But, then, I went out to my car, turned on the radio, and began to hear of a horrible tragedy unfolding. I thought of my kids, and the kids I taught, and how completely senseless and awful it was. I thought of parents returning home to presents under their Christmas trees that would never be unwrapped. I thought of terrified children who could never be comforted. I also thought repeatedly about how little there was I could do to make it all better. Ultimately, that is my first instinct in situations like this, as it is for most parents: Just make it better. Only I couldn't. Empathy is a powerful emotion and it stopped me completely in my tracks for a few days.
Tuesday, I was in for another surprise. Our track and field club was planning on hosting a Christmas party for the children at the Durham Rescue Mission, one of the local homeless shelters. My entire family went and we helped the children make crafts that they could wrap up and give to their moms as gifts. I sat at the wrapping table and had a crowd of children around me who were overwhelmed by the idea of having their presents wrapped in pretty paper and ribbons. I was a bit overwhelmed by their excitement and it resurrected for me a glimpse of my own childhood excitement about Christmas and all the magic that comes with it. As adults, some crafts, wrapping paper, cookies, and juice boxes may not seem like much. But for children, they might as well be in Santa's workshop. And for children in a homeless shelter, the experience was profound. Driving home that night, I felt like a weight had been lifted off of me. I knew I couldn't make anything better in Connecticut, but I could make things better in my own community.
And I had. Every Monday for about twelve weeks, I taught two classes to the third and fourth graders. We started with basic strength movements: a squat, a press, a pushup, and an assisted pulllup. We practiced broad jumps, did walking lunges, learned to support weight overhead, learned to deadlift a kettlebell, and pushed bumper plates across the carpeted floor. We warmed up with agility drills, obstacle courses, and at the end of the strength session, had some fun playing games or doing relay races. They thought it was play, but they were learning. I saw posture and coordination improve, I saw consistency develop in their movements, and when I asked them what their feet, backs, shoulders should look like for each exercise, they could tell me right off the bat. During the last four weeks, I decided that they were ready for me to bring in some barbells and learn how to deadlift. We kept the weight light, emphasized good form, and did multiple reps and sets with adequate rest periods. They were pretty excited about this as most 8 and 9 year olds don't get to lift barbells.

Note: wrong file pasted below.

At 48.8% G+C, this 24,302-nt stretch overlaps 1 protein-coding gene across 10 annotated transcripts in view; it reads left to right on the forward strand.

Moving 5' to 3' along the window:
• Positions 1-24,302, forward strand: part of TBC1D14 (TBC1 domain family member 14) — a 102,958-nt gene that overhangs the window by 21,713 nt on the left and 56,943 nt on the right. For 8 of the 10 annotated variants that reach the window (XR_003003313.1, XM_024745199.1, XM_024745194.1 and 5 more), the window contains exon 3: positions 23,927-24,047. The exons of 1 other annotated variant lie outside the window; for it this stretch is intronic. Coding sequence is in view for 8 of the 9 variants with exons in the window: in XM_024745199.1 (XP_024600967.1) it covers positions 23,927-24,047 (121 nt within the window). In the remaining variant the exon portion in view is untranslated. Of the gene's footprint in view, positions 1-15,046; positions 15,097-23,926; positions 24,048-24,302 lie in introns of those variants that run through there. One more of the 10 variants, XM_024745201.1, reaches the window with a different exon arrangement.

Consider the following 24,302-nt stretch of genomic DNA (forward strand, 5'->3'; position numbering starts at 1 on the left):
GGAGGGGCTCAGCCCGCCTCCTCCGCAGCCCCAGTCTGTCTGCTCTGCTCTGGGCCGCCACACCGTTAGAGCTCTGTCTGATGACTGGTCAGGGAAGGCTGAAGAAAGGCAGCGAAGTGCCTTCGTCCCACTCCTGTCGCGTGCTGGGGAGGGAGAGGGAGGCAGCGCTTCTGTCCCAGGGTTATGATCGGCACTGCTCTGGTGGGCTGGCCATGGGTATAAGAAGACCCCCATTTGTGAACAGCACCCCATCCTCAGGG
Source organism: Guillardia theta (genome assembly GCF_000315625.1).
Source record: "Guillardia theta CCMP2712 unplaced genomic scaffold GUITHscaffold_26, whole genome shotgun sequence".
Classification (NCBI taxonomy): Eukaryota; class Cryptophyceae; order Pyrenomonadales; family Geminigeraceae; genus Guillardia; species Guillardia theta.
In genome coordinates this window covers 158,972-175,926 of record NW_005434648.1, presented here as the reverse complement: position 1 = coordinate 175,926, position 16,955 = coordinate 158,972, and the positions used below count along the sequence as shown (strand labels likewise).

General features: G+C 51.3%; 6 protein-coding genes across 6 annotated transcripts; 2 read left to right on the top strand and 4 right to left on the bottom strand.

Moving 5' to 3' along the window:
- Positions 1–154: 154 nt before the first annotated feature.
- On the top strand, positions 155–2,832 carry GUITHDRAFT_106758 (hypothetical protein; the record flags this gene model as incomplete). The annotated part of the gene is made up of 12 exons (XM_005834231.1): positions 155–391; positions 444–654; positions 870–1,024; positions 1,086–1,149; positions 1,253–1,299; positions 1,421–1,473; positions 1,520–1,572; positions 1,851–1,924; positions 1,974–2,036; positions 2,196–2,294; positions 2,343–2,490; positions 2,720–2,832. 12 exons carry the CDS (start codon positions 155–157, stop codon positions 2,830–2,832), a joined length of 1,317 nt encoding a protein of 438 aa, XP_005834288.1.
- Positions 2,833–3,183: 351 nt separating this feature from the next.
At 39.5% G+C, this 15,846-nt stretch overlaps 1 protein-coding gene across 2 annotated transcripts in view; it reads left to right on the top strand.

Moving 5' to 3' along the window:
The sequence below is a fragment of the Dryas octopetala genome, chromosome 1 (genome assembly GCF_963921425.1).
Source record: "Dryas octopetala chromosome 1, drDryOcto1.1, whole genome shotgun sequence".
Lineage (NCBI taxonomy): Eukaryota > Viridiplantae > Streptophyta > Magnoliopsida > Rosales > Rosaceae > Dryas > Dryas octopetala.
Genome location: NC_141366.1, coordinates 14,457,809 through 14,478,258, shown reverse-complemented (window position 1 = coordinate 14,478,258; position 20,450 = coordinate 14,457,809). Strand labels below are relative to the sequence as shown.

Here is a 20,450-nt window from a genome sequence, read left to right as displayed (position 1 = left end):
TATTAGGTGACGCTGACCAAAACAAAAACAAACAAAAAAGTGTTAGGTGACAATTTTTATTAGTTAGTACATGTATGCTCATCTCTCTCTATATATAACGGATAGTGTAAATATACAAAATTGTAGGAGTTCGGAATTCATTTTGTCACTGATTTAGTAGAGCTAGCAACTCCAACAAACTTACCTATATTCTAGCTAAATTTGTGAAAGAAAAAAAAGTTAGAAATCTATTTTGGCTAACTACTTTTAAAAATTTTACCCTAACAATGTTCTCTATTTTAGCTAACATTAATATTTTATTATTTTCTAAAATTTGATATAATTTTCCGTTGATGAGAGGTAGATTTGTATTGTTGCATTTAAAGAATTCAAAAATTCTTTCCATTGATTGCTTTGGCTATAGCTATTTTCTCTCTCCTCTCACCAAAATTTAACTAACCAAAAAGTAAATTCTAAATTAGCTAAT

I often see fitness trainers and coaches saying they want to inspire people. They want to inspire us to get off the couch, get a six-pack, train for a race, put down that cookie and work on getting a pull-up. And this is great, we all need inspiration. In fact, I love working with folks who have a long way to go, but all the cheerleader stuff only goes so far. If you want to inspire a change, you have to be willing to not only set a good example, but be willing to teach, adjust your methods as needed, and never forget that you are training a unique individual. Most of all, you have to be patient. Its not all that difficult, you simply have to care. And the truth is, being inspirational can be rather easy when you take that approach. However, when you work with kids, its not only easier, it can have a more profound effect on a person for the remainder of his or her life.
There is an obesity epidemic going on right now. There is also a sports injury epidemic on the rise. Our schools lack the resources to deal with a lot of these problems and many of the solutions are too expensive for the majority of our youth. Many of our children who do not excel at sports are uninspired to be active in other ways and may lack the opportunity to do so. I challenge those of you who want to be inspiring to get into our schools and youth organizations and offer your help as a volunteer. Teach a strength class, teach an exercise class, teach a nutrition class. Work with the unathletic, the uncoordinated, the unmotivated. Start an after school club, set up a training challenge, volunteer with a local athletic club. But, most of all TEACH. We can all get better, we simply need to learn how. Teach our children to be fit and healthy, teach them to love physical activity, and most of all, show them that they are capable of far more than they imagined.